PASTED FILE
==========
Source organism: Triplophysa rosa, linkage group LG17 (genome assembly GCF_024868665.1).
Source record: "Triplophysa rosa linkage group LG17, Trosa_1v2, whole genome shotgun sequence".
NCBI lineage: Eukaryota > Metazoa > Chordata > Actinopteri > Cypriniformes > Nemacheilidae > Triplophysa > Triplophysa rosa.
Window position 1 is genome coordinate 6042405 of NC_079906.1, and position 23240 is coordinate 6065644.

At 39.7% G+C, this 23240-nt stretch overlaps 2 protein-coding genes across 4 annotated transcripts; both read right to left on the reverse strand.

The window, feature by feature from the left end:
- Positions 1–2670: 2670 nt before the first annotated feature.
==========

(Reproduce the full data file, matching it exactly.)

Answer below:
Source organism: Triplophysa rosa, linkage group LG17 (genome assembly GCF_024868665.1).
Source record: "Triplophysa rosa linkage group LG17, Trosa_1v2, whole genome shotgun sequence".
NCBI lineage: Eukaryota > Metazoa > Chordata > Actinopteri > Cypriniformes > Nemacheilidae > Triplophysa > Triplophysa rosa.
Window position 1 is genome coordinate 6042405 of NC_079906.1, and position 23240 is coordinate 6065644.

At 39.7% G+C, this 23240-nt stretch overlaps 2 protein-coding genes across 4 annotated transcripts; both read right to left on the reverse strand.

The window, feature by feature from the left end:
- Positions 1–2670: 2670 nt before the first annotated feature.